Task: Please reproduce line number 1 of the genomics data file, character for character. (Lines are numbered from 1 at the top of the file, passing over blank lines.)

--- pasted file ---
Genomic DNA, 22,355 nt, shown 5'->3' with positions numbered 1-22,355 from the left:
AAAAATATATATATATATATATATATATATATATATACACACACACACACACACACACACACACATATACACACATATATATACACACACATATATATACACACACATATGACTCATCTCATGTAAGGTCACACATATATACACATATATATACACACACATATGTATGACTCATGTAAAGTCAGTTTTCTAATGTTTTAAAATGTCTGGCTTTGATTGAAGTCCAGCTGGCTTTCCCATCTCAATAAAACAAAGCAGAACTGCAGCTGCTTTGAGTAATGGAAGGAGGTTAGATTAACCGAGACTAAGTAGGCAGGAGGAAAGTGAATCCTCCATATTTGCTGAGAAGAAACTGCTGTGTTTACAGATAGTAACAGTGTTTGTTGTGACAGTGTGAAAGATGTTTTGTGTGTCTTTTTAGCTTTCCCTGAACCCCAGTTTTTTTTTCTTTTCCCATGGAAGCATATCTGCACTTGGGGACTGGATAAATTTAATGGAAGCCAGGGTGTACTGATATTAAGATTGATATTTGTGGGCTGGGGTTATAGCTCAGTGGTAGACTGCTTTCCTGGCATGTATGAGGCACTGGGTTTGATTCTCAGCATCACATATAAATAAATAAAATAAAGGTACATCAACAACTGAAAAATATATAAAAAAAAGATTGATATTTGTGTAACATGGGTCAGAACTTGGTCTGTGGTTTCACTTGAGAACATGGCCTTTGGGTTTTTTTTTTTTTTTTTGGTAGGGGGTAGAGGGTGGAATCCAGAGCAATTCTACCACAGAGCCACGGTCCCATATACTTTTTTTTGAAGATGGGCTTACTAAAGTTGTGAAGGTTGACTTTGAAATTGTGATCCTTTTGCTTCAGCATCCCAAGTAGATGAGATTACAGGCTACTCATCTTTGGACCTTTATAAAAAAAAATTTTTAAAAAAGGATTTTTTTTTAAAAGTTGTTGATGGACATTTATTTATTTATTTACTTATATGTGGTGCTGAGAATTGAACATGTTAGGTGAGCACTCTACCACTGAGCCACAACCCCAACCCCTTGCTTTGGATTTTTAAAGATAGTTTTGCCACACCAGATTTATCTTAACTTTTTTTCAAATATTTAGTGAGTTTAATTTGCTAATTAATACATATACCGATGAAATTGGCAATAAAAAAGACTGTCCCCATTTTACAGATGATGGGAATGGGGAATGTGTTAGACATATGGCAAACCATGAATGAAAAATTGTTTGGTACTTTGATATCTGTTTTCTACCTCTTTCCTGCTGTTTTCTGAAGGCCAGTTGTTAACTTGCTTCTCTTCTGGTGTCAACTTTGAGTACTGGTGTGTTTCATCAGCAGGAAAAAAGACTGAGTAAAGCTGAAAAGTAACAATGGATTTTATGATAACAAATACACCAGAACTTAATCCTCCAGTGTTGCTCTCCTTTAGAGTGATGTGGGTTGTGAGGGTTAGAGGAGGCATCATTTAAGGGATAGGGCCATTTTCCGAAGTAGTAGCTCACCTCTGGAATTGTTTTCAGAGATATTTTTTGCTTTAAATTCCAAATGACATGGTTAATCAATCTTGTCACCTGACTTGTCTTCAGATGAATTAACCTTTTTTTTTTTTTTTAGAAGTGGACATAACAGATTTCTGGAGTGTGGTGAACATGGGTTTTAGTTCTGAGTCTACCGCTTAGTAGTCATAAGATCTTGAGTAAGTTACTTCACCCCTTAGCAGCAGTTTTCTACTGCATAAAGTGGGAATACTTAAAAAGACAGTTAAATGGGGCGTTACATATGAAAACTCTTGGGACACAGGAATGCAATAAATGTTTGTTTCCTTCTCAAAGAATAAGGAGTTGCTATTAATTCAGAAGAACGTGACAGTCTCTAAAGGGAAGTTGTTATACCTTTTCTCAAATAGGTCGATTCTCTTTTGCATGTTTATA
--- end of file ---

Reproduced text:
Genomic DNA, 22,355 nt, shown 5'->3' with positions numbered 1-22,355 from the left: